The law has boosted auto-enrollment and participation rates dramatically. About 57% of large companies now automatically enroll new employees in 401(k) plans, up from 24% in 2006, according to Aon Hewitt. While employees are free to opt out, companies report average participation rates above 85%, compared with 67% for those without auto-enrollment, Aon Hewitt says.
Yet 401(k) participants' average savings rates have fallen in recent years. Among plans Aon Hewitt administers, the average contribution rate declined to 7.3% in 2010, from 7.9% in 2006. The Vanguard Group Inc. says average contribution rates at its plans fell to 6.8% in 2010, from 7.3% in 2006.
Over the same period, the average for Fidelity Investments' defined contribution plans decreased to 8.2%, from 8.9%.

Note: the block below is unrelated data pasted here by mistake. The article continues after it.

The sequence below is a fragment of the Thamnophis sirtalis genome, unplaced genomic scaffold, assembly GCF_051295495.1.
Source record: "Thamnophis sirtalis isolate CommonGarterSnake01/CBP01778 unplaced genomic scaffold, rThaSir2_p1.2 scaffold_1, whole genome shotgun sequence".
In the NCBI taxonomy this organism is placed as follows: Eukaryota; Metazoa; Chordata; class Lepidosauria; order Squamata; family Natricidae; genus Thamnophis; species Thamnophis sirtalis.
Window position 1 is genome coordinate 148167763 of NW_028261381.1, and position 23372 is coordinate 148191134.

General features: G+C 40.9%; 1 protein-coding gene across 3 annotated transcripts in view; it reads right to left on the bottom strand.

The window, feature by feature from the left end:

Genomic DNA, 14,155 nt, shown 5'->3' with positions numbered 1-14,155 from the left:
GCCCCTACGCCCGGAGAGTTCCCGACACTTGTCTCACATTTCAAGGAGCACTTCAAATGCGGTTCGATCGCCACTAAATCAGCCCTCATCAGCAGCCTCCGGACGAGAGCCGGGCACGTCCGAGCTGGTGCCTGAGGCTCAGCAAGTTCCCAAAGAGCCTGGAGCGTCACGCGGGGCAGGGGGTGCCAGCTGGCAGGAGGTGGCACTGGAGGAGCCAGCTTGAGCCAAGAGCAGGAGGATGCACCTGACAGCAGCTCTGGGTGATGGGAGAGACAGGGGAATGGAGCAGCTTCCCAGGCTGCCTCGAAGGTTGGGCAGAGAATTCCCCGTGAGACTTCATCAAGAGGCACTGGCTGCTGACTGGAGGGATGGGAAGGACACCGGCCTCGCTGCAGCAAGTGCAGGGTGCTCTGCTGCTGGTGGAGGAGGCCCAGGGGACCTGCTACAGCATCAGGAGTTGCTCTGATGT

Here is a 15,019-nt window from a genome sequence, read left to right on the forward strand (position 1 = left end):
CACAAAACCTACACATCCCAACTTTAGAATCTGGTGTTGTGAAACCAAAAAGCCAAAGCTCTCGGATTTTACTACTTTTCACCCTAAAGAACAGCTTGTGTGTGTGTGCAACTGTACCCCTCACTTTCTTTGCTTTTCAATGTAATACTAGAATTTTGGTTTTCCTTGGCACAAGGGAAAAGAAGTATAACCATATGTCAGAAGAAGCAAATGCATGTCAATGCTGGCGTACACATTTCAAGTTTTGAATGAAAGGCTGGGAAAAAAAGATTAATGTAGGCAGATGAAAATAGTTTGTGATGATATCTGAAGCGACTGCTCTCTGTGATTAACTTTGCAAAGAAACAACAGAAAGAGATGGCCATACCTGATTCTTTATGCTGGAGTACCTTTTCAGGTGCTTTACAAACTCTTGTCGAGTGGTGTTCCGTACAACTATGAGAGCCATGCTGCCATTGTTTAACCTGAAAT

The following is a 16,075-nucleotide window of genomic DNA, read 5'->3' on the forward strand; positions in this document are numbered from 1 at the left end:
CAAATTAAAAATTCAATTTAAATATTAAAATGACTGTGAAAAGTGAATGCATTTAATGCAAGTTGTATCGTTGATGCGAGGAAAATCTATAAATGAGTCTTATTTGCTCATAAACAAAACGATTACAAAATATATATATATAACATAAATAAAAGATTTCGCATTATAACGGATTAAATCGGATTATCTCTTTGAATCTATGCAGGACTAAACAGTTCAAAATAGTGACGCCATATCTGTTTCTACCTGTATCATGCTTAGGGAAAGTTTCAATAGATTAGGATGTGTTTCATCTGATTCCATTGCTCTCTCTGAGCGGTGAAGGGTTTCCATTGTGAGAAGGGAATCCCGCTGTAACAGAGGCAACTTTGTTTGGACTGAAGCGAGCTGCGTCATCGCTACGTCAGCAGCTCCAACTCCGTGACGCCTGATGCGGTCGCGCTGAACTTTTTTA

Vanguard estimates about half the decline "was attributable to increased adoption of auto-enrollment."
David Navari, 45, was auto-enrolled at 3% when he joined Computer Sciences Corp. as a consultant in October 2008. Although the Takoma Park, Md., resident said he maxed out his contributions to previous employers' retirement savings plans, he stuck with 3% during his two years at CSC. The extra cash was helpful in meeting private-school tuition bills, he said.
CSC said it "offers auto-enrollment and auto-escalation to simplify the enrollment process, by helping busy employees save for their future with significant tax advantages during their working years."